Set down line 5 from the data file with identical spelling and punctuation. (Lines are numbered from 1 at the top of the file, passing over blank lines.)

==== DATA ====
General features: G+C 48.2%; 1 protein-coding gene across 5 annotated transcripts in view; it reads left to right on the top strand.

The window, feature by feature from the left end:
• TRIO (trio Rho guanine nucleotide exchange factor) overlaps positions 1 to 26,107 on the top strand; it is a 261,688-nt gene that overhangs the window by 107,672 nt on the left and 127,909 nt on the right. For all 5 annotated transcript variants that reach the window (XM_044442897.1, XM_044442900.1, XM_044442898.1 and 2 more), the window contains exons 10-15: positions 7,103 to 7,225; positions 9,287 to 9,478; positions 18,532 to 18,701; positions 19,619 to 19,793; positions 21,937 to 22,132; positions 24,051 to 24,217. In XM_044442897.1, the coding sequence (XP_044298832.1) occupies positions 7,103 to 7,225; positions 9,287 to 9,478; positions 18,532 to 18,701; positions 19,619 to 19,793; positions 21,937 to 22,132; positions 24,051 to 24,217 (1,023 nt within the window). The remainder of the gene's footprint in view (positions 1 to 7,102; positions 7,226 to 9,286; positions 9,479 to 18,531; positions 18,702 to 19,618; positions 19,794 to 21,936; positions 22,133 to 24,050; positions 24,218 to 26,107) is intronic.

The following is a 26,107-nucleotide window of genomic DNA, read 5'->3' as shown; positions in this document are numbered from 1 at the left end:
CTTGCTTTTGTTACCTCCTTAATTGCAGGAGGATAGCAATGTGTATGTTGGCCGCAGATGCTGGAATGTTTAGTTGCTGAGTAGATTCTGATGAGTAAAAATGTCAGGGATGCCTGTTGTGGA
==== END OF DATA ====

CTTGCTTTTGTTACCTCCTTAATTGCAGGAGGATAGCAATGTGTATGTTGGCCGCAGATGCTGGAATGTTTAGTTGCTGAGTAGATTCTGATGAGTAAAAATGTCAGGGATGCCTGTTGTGGA